Literature is such a tremendous force in my own songwriting that it’s inspiration is often lost on me. When I was a teenager – that awkward era when we are trying to discover and express our own identities – my cousin gave me a novel that, today, is still very influential. That novel, Narcissus & Goldmund by Herman Hesse, still impacts and informs much of my writing. Narcissus & Goldmund is the story of a young man, Goldmund, who wanders around aimlessly throughout Medieval Germany after leaving a Catholic monastery school in search of what could be described as “the meaning of life”, or rather, meaning for his life. Narcissus, a gifted young teacher at the cloister school, quickly makes friends with Goldmund, as they are only a few years apart, and Goldmund is naturally bright. Goldmund looks up to Narcissus, and Narcissus has much fondness for him in return. After straying too far in the fields one day, on an errand gathering herbs, Goldmund comes across a beautiful Gypsy woman, who kisses him and invites him to make love. This encounter becomes his epiphany; he now knows he was never meant to be a monk. With Narcissus’ help, he leaves the monastery and embarks on a wandering existence. Goldmund finds he is very attractive to women, and has numerous love affairs. After seeing a particularly beautiful carved Madonna in a church, he feels his own artistic talent awakening and seeks out the master carver, with whom he studies for several years. However, in the end Goldmund refuses an offer of guild membership, preferring the freedom of the road. When the Black Death devastates the region, Goldmund encounters human existence at its ugliest. Finally he is reunited with his friend Narcissus, now an abbot, and the two reflect upon the different paths their lives have taken, contrasting the artist with the thinker.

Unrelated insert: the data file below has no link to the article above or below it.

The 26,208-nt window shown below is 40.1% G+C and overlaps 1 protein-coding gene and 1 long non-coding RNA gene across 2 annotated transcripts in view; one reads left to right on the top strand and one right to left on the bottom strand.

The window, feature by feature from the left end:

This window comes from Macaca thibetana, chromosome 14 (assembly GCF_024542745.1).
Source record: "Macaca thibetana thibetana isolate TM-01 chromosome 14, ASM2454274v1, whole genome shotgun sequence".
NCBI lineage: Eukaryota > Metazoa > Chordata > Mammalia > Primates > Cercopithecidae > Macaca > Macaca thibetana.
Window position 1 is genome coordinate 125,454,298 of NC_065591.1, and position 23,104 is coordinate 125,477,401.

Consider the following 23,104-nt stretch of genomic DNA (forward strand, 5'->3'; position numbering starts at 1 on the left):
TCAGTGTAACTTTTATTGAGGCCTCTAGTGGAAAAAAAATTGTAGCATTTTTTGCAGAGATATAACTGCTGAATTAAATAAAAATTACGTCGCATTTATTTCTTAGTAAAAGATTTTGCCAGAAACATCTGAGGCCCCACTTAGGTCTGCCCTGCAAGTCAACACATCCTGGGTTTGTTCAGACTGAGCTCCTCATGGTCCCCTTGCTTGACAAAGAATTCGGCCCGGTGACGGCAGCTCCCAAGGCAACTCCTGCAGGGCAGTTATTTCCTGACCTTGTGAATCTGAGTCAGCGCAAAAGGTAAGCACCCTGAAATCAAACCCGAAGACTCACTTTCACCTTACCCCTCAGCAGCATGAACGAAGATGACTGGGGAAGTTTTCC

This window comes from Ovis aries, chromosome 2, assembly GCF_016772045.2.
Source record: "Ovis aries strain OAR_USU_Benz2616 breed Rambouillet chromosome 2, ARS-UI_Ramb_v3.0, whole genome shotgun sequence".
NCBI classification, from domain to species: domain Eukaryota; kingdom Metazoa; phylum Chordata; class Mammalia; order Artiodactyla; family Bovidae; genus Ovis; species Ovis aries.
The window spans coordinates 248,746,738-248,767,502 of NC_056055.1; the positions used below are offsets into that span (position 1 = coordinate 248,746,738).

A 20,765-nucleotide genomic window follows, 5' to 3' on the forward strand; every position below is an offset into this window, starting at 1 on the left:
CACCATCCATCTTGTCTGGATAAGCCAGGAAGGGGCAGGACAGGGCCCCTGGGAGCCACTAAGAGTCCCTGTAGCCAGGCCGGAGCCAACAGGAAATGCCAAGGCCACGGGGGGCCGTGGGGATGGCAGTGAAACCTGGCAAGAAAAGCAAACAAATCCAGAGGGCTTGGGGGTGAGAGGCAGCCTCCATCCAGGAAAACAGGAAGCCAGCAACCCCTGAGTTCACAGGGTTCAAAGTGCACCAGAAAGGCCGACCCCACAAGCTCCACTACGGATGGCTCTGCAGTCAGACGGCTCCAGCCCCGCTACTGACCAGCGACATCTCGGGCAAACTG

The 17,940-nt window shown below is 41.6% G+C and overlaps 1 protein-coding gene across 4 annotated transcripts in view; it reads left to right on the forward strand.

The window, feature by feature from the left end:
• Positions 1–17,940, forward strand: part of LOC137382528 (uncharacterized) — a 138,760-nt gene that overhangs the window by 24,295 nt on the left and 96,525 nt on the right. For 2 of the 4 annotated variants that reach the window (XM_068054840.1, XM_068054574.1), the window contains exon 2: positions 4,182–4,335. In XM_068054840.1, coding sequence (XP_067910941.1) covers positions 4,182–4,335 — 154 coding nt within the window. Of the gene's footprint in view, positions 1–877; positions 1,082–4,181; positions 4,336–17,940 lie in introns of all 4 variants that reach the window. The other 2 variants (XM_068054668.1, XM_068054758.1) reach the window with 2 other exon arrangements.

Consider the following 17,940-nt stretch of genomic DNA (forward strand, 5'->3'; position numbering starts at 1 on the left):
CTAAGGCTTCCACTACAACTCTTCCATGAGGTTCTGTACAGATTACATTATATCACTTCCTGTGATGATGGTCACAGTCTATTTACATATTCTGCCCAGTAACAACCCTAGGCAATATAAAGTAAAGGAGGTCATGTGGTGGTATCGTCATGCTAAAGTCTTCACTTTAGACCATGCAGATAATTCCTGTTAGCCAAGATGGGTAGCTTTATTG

It was this journey of self-discovery, Goldmund’s triumphs and tortures that inspired in me the need to write a story-song, one with depth, a history, one that, if written correctly with a singable melody, can explore and expose what it means to be human, to be lonely, to struggle, redeem and overcome.
There have been other books along the way. Everything written by Cormac McCarthy. Richard Ford’s short story collections. Barry Hannah’s Airships. Thom Jones. Non-fiction too. Anything about survival, struggle, man vs. nature. Books on the Great Depression, the Dust Bowl.
For me, borrowing, adapting, or using lines from poetry/literature is a way for me to add another level of depth to the song – to leave another message behind after I am long gone, a puzzle, a secondary meaning, a subtext. I understand not many people will find these messages, my hope is that my children will, my great-grandchildren will, and the song – even after repeated listening – will reveal more of itself to the listener about themselves and, possibly, the songwriter.
Here was the set list from Massillon Museum:
As I Lay Dying – William Faulkner